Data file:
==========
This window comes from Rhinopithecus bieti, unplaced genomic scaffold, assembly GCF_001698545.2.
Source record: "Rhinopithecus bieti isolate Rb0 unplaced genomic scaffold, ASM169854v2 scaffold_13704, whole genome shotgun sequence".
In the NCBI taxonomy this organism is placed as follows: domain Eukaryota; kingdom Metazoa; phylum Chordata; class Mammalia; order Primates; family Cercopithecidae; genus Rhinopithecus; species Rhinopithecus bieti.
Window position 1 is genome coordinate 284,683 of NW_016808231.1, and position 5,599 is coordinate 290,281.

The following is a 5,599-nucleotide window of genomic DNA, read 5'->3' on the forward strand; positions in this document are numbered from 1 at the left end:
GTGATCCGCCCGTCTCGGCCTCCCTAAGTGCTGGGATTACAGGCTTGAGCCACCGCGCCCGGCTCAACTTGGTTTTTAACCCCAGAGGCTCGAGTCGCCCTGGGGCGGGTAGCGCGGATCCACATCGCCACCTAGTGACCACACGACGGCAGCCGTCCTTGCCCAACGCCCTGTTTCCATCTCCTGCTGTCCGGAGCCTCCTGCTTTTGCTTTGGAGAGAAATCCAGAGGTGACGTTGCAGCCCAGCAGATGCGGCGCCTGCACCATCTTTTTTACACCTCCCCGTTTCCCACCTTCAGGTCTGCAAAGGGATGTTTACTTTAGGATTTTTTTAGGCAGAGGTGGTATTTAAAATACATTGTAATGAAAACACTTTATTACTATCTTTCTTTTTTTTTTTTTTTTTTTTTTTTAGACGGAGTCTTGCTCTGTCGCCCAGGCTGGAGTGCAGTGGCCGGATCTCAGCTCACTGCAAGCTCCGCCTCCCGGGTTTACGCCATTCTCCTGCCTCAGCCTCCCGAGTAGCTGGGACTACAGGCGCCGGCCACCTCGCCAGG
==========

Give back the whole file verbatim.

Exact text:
This window comes from Rhinopithecus bieti, unplaced genomic scaffold, assembly GCF_001698545.2.
Source record: "Rhinopithecus bieti isolate Rb0 unplaced genomic scaffold, ASM169854v2 scaffold_13704, whole genome shotgun sequence".
In the NCBI taxonomy this organism is placed as follows: domain Eukaryota; kingdom Metazoa; phylum Chordata; class Mammalia; order Primates; family Cercopithecidae; genus Rhinopithecus; species Rhinopithecus bieti.
Window position 1 is genome coordinate 284,683 of NW_016808231.1, and position 5,599 is coordinate 290,281.

The following is a 5,599-nucleotide window of genomic DNA, read 5'->3' on the forward strand; positions in this document are numbered from 1 at the left end:
GTGATCCGCCCGTCTCGGCCTCCCTAAGTGCTGGGATTACAGGCTTGAGCCACCGCGCCCGGCTCAACTTGGTTTTTAACCCCAGAGGCTCGAGTCGCCCTGGGGCGGGTAGCGCGGATCCACATCGCCACCTAGTGACCACACGACGGCAGCCGTCCTTGCCCAACGCCCTGTTTCCATCTCCTGCTGTCCGGAGCCTCCTGCTTTTGCTTTGGAGAGAAATCCAGAGGTGACGTTGCAGCCCAGCAGATGCGGCGCCTGCACCATCTTTTTTACACCTCCCCGTTTCCCACCTTCAGGTCTGCAAAGGGATGTTTACTTTAGGATTTTTTTAGGCAGAGGTGGTATTTAAAATACATTGTAATGAAAACACTTTATTACTATCTTTCTTTTTTTTTTTTTTTTTTTTTTTTAGACGGAGTCTTGCTCTGTCGCCCAGGCTGGAGTGCAGTGGCCGGATCTCAGCTCACTGCAAGCTCCGCCTCCCGGGTTTACGCCATTCTCCTGCCTCAGCCTCCCGAGTAGCTGGGACTACAGGCGCCGGCCACCTCGCCAGG